When selecting cells for a power battery, it is useful to have the ability to quickly compare various cell technologies, and calculate the resulting pack resistance and efficiency, independently of capacity, voltage or chemistry.
Here we propose a way of doing so, using the “Short Discharge Time”, the theoretical time required to discharge a full cell (or battery) through a short circuit. This constant is a characteristic of each battery cell technology, regardless of capacity, voltage or chemistry.
A lower Short Discharge Time indicates that the cell or battery is more efficient, which is important in power applications.
Short Discharge Time is calculated as:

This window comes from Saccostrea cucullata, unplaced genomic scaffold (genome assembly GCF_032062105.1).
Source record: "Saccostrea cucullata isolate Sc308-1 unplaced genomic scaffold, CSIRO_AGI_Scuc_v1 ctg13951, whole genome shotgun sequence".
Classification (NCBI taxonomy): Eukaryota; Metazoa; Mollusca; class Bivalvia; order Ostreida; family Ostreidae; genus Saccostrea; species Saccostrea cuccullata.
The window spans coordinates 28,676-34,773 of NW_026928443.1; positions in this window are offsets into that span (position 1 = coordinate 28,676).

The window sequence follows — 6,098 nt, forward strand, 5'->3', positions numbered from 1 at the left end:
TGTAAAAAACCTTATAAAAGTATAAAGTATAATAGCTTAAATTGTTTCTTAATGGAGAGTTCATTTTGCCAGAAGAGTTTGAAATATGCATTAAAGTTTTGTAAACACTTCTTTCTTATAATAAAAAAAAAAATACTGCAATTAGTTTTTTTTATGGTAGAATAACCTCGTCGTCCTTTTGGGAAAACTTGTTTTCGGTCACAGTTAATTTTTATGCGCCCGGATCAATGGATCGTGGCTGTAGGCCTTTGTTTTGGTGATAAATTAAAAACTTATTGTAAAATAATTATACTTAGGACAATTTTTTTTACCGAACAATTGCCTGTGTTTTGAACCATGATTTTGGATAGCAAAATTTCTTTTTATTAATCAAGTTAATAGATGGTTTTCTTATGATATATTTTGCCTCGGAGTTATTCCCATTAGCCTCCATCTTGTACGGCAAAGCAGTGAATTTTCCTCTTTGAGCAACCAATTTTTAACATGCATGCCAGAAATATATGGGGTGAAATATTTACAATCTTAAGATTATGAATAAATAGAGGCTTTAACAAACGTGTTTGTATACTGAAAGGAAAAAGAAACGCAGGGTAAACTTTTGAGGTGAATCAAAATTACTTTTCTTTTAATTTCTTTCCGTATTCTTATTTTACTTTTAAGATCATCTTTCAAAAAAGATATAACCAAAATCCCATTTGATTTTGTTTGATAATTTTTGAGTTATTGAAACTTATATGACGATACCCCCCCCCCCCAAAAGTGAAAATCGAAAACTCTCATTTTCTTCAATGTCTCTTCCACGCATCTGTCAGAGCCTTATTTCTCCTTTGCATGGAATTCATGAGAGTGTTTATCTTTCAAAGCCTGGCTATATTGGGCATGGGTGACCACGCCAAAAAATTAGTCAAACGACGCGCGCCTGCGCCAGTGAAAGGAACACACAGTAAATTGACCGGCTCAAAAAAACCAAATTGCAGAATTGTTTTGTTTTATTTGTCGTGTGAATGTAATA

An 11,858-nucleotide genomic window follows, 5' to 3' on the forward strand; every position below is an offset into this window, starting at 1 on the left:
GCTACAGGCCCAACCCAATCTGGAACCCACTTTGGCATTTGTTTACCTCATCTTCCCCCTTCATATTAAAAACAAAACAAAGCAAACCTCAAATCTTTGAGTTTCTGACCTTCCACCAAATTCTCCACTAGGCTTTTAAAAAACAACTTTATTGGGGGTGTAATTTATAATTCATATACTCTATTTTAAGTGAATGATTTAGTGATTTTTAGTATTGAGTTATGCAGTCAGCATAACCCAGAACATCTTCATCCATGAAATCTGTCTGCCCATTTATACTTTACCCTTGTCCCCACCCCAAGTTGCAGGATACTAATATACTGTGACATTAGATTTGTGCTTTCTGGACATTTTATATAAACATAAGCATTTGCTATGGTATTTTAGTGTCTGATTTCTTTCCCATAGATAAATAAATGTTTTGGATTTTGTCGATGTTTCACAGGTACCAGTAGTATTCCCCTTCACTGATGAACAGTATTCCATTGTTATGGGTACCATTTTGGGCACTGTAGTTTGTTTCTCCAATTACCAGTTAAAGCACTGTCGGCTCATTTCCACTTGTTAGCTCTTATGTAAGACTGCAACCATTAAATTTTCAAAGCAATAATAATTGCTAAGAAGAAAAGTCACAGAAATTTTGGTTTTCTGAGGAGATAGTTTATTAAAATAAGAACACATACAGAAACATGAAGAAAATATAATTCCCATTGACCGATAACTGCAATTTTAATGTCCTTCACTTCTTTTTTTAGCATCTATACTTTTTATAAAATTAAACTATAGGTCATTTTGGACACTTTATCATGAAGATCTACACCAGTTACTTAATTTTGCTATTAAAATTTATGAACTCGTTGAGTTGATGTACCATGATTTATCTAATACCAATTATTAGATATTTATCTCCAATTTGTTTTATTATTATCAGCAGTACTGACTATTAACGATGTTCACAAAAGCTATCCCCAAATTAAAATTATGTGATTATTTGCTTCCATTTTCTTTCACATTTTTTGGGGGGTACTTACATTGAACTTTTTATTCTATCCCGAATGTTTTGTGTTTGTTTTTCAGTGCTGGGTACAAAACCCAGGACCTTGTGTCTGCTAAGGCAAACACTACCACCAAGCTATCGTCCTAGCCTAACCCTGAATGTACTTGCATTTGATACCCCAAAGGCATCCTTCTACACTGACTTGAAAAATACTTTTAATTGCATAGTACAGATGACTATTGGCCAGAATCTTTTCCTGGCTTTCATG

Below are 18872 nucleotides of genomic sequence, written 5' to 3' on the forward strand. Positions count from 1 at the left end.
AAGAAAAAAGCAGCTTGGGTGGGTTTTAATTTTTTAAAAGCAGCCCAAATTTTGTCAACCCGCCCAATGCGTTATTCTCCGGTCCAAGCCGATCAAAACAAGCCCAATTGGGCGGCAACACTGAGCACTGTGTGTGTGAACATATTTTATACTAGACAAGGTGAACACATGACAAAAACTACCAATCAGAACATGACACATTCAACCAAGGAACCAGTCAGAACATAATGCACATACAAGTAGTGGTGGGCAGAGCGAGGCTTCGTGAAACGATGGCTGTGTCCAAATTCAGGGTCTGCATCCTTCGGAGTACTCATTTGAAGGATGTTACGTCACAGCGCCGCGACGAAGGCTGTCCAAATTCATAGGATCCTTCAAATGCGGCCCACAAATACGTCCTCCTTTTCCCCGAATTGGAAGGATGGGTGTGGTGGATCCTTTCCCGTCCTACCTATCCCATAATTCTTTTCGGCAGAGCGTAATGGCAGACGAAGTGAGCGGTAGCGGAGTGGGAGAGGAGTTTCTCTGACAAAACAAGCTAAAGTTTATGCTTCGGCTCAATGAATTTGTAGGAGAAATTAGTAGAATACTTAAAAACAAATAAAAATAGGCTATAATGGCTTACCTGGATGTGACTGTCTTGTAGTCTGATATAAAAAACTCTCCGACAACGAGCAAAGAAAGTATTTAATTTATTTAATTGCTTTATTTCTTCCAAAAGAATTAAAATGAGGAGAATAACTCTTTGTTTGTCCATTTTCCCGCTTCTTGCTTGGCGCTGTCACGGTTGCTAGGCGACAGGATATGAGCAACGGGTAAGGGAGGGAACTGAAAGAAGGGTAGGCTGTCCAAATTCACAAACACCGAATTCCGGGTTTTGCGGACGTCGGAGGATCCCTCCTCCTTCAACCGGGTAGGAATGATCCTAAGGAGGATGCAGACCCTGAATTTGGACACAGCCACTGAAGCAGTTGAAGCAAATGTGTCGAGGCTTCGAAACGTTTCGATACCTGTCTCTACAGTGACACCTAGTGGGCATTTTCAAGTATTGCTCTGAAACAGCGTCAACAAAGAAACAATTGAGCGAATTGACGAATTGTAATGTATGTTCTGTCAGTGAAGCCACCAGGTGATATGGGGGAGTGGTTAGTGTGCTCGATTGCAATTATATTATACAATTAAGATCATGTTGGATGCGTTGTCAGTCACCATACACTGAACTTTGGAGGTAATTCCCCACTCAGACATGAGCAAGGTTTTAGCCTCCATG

short_discharge_time [h] = capacity [Ah] * resistance [Ω] / voltage [V]
- Capacity is the nominal capacity of the cell or battery
- Resistance is the DC resistance of the cell or battery at 50 % SOC
- Voltage is the open circuit voltage of the cell or battery at 50 % SOC
Seconds is a more practical unit of short discharge time than hours:
short_discharge_time [s] = 3600 * capacity [Ah] * resistance [Ω] / voltage [V]
Short Discharge Time ranges from about 20 s (high power pouch cells) to about 200 s (Li-sulfur).
Of course, Short Discharge Time is just one parameter to consider. Others include energy density, cost, ease of connection and maximum rated current.